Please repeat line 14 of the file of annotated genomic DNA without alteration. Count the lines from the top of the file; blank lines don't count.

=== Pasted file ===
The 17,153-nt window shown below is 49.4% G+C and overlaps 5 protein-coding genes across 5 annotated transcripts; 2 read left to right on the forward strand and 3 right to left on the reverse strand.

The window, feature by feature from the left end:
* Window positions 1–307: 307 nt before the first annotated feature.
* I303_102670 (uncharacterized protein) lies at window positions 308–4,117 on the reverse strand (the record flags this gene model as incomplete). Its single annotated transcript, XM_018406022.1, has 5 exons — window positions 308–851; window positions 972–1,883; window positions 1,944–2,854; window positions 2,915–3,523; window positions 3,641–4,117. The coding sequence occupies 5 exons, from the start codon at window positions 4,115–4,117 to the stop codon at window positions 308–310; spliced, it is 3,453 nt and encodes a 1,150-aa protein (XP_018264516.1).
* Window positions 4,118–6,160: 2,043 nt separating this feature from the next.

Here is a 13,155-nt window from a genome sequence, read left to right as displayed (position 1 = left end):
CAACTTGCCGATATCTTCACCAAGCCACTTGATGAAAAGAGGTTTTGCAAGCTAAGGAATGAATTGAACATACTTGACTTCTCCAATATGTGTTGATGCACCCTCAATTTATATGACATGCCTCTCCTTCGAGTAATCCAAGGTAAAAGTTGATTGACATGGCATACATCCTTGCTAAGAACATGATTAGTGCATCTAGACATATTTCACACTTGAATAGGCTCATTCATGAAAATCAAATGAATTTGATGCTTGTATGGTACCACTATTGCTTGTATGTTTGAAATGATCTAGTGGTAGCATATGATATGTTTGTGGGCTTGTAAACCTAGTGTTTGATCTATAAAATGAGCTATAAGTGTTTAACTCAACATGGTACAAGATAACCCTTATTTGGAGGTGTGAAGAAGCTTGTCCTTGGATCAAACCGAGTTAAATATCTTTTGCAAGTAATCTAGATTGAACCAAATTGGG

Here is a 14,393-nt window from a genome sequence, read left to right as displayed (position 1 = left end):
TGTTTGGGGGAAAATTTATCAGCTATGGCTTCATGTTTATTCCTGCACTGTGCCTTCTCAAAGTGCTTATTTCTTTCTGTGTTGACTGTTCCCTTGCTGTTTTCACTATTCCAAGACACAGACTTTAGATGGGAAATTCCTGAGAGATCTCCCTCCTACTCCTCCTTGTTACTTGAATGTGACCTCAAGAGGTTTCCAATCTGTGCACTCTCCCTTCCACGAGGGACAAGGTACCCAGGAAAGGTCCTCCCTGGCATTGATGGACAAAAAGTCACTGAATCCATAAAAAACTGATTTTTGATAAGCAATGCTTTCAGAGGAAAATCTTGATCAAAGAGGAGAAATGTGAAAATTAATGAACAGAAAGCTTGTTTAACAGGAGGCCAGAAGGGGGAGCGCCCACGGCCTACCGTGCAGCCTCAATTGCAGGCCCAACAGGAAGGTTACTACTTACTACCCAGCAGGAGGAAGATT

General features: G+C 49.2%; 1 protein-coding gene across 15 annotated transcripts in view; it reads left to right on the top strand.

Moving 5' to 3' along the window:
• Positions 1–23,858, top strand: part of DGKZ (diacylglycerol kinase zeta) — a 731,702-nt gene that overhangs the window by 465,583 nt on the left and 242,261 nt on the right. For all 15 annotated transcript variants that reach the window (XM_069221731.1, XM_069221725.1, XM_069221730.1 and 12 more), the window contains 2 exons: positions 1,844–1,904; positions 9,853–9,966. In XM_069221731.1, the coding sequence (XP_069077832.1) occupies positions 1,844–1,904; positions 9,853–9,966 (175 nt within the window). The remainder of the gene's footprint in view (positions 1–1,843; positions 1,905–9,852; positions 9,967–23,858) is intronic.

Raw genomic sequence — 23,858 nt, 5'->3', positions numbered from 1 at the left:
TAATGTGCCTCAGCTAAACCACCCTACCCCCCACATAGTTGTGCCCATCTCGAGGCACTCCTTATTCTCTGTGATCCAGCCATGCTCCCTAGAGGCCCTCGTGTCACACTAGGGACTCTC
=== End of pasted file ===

TAATGTGCCTCAGCTAAACCACCCTACCCCCCACATAGTTGTGCCCATCTCGAGGCACTCCTTATTCTCTGTGATCCAGCCATGCTCCCTAGAGGCCCTCGTGTCACACTAGGGACTCTC